Electronic health records can be a valuable source of relevant clinical data for genomic studies, according to researchers from a consortium of U.S. healthcare organizations.
Researchers: EHR data valuable in genetics studies
An eight-page report on the research, "Electronic medical records for genetic research: Results of the eMERGE Consortium," was published last week at ScienceTranslationalMedicine.org
The goal of the research, according to the report's 15 authors, was to determine whether data from EHRs could do a good enough job in identifying the phenotypes—outward manifestations—of certain diseases that it could then be used in genomic studies that look for links between health conditions and genetic markers.
The researchers analyzed EMR data from five care sites—Group Health, Seattle; the Marshfield (Wis.) Clinic; the Mayo Clinic, Rochester, Minn.; Northwestern University, Chicago; and Vanderbilt University, Nashville. The phenotypes to be identified were five conditions or diseases: dementia, cataracts, peripheral arterial disease, type 2 diabetes and cardiac conduction defects. Three of the sites used home-grown EHR systems; two used commercial off-the-shelf systems. The EHR systems captured patient records in both structured data and free-text forms.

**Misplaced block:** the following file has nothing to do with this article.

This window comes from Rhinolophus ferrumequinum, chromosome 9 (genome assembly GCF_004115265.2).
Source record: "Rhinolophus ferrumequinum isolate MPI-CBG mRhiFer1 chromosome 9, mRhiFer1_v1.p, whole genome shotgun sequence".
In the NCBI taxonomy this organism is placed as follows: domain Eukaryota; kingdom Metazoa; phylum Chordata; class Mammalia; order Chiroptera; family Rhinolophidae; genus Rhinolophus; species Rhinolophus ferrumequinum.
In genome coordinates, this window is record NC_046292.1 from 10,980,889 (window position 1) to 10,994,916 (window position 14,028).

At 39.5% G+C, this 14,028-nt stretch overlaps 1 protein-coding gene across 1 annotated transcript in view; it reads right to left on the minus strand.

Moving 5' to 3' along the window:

Three sites also used what the authors described as "robust" natural language processing tools to extract structured data from the free-text portion of patient records. Each site has its own DNA biorepository linked to the EMR via a unique research identifier. At most sites, patients "opted in" to participate in the trial.
The positive predictive values of the EHR-extracted data ranged from 73% to 98%; negative predictive values ranged from 98% to 100%, according to the research.
The researchers concluded that EHRs in current routine clinical use can be valuable in identifying phenotypes for genetic studies and thus that widespread EHR adoption "creates the potential for a quantum shift forward in the availability of longitudinal, real-world clinical data for genetics research."
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